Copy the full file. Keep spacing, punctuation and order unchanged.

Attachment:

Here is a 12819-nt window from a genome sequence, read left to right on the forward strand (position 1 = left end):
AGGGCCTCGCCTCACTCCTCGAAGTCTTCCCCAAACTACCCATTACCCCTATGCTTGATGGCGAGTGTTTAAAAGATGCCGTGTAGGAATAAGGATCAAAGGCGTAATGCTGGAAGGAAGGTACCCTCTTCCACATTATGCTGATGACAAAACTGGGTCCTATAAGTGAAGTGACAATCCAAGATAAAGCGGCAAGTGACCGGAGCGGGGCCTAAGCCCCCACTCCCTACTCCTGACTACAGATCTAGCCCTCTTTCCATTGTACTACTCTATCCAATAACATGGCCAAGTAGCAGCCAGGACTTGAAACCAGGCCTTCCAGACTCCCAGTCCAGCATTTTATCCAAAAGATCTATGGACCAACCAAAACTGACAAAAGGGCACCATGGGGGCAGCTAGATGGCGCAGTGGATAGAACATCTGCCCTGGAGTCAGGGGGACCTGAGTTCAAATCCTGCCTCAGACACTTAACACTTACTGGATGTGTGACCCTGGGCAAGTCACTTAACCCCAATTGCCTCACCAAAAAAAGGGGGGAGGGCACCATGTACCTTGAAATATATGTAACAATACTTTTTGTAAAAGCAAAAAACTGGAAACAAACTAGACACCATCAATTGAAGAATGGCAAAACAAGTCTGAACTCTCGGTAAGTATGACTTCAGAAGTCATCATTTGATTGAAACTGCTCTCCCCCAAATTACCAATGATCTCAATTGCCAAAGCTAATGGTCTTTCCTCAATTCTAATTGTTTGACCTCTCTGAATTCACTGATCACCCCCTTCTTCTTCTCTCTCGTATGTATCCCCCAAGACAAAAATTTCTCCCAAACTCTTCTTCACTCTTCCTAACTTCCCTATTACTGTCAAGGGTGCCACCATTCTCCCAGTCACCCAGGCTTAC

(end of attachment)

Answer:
Here is a 12819-nt window from a genome sequence, read left to right on the forward strand (position 1 = left end):
AGGGCCTCGCCTCACTCCTCGAAGTCTTCCCCAAACTACCCATTACCCCTATGCTTGATGGCGAGTGTTTAAAAGATGCCGTGTAGGAATAAGGATCAAAGGCGTAATGCTGGAAGGAAGGTACCCTCTTCCACATTATGCTGATGACAAAACTGGGTCCTATAAGTGAAGTGACAATCCAAGATAAAGCGGCAAGTGACCGGAGCGGGGCCTAAGCCCCCACTCCCTACTCCTGACTACAGATCTAGCCCTCTTTCCATTGTACTACTCTATCCAATAACATGGCCAAGTAGCAGCCAGGACTTGAAACCAGGCCTTCCAGACTCCCAGTCCAGCATTTTATCCAAAAGATCTATGGACCAACCAAAACTGACAAAAGGGCACCATGGGGGCAGCTAGATGGCGCAGTGGATAGAACATCTGCCCTGGAGTCAGGGGGACCTGAGTTCAAATCCTGCCTCAGACACTTAACACTTACTGGATGTGTGACCCTGGGCAAGTCACTTAACCCCAATTGCCTCACCAAAAAAAGGGGGGAGGGCACCATGTACCTTGAAATATATGTAACAATACTTTTTGTAAAAGCAAAAAACTGGAAACAAACTAGACACCATCAATTGAAGAATGGCAAAACAAGTCTGAACTCTCGGTAAGTATGACTTCAGAAGTCATCATTTGATTGAAACTGCTCTCCCCCAAATTACCAATGATCTCAATTGCCAAAGCTAATGGTCTTTCCTCAATTCTAATTGTTTGACCTCTCTGAATTCACTGATCACCCCCTTCTTCTTCTCTCTCGTATGTATCCCCCAAGACAAAAATTTCTCCCAAACTCTTCTTCACTCTTCCTAACTTCCCTATTACTGTCAAGGGTGCCACCATTCTCCCAGTCACCCAGGCTTAC